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Energy Zappers 

1. Dehydration
Your extreme fatigue might be coming from hidden sources. Nixing these spirit-depleting factors from your life will automatically help reboot your verve.
It turns out that even moderate dehydration (which results in the loss of 3 percent of your body weight) can make you feel mentally sluggish and mess with your concentration. The next time you're feeling foggy or lightheaded, don't just assume you're in serious need of some food. Try downing a glass or two of water.

2. Cell Phones
Checking your cell before bed amps up brain activity, making it harder to doze off. Plus, any electronic gadget's artificial blue light can suppress the sleep hormone melatonin. A 2011 poll by the National Sleep Foundation found that 20 percent of people ages 19 to 29 are awakened by a call, text, or e-mail at least a few nights a week. Power it down well before bedtime.

3. Medication
Many drugs have veiled energy-sapping side effects. Chief among them are some classes of antidepressants and certain beta-blockers used to prevent migraines or treat high blood pressure. If you start a new med and feel more lethargic than usual, see doctor Bert for an alternative. (If there isn't one, take your dose right before bed.)

 4. Overtraining
While working out zaps the stress hormone cortisol, prolonged sweat sessions--like, for example, regularly running for more than 30 minutes at a steady rate--can actually rev cortisol production. Interval training (bursts of intense activity) combined with strength training (free-weight and body-weight moves) helps keep cortisol in check.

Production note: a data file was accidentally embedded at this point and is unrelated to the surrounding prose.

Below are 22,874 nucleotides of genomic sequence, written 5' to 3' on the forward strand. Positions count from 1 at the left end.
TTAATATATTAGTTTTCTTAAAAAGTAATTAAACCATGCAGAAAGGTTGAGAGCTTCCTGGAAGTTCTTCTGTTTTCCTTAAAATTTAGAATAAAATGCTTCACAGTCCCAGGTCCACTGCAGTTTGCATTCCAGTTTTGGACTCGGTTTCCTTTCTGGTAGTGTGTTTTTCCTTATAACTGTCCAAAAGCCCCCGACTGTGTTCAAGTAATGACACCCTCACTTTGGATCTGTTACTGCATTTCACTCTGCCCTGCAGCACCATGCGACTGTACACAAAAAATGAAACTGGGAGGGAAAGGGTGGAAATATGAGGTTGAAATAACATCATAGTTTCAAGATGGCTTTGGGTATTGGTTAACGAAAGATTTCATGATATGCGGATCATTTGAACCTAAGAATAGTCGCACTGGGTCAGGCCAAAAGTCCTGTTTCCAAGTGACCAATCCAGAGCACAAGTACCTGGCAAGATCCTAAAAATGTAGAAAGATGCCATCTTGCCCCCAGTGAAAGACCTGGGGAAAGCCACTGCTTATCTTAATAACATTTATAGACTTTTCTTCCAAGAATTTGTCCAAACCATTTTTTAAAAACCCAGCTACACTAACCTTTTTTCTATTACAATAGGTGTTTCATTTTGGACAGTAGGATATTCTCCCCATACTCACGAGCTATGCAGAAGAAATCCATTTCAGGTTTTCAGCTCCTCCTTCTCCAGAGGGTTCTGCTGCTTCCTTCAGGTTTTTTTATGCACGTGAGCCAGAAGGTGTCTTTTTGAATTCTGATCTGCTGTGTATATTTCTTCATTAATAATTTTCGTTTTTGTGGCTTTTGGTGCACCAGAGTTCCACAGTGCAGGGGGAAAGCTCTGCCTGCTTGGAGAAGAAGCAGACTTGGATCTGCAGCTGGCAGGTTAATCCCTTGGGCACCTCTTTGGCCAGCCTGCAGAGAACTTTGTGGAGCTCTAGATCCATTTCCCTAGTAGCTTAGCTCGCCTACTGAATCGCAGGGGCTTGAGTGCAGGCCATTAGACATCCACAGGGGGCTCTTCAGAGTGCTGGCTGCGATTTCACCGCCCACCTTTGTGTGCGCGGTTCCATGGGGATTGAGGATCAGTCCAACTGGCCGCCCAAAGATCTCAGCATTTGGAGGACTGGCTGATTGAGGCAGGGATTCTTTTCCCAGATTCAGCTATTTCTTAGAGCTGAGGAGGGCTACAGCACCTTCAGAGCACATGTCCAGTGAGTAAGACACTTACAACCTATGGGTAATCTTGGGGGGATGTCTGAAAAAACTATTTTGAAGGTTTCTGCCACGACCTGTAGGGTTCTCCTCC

5. Low Iron
The mineral shuttles oxygen around your body and removes waste from your cells. If you're not getting around 18 milligrams a day, your body struggles to function properly and you can feel worn out; low iron levels in your diet can cause iron deficiency anemia. If you feel sluggish, call our office and ask for a simple blood test to see if you should be taking a supplement. 

For more information please call our office at 786-360-6355 

Triple Axel

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Push-ups Can Be Beautiful, Too!
Like the triple axel, a push-up has many moving parts. You're not spinning in the air and landing on a slick, friction-less surface, but doing a push-up correctly and effectively still requires a great deal of coordination. And, a well-executed push-up can be a thing of beauty.

Your hands are placed on the floor, separated by a distance only slightly greater than your shoulder width. Your feet are straight behind you, close together and flexed, with your toes on the floor. You support your weight on your hands and your toes. Your body is elevated, and you maintain a straight line from your head and neck, down through your back and legs, and to your ankles.
Importantly, you're helping to support your weight by activating your abdominal muscles. Your stomach should be firm, not loose and hanging down.

Using your abdominal muscles for support, lower yourself to the ground by bending your elbows and push-up back to the starting straight-line position. Do a few push-ups in good form to begin, and sequentially add push-ups every few days as you become more coordinated and stronger in this activity.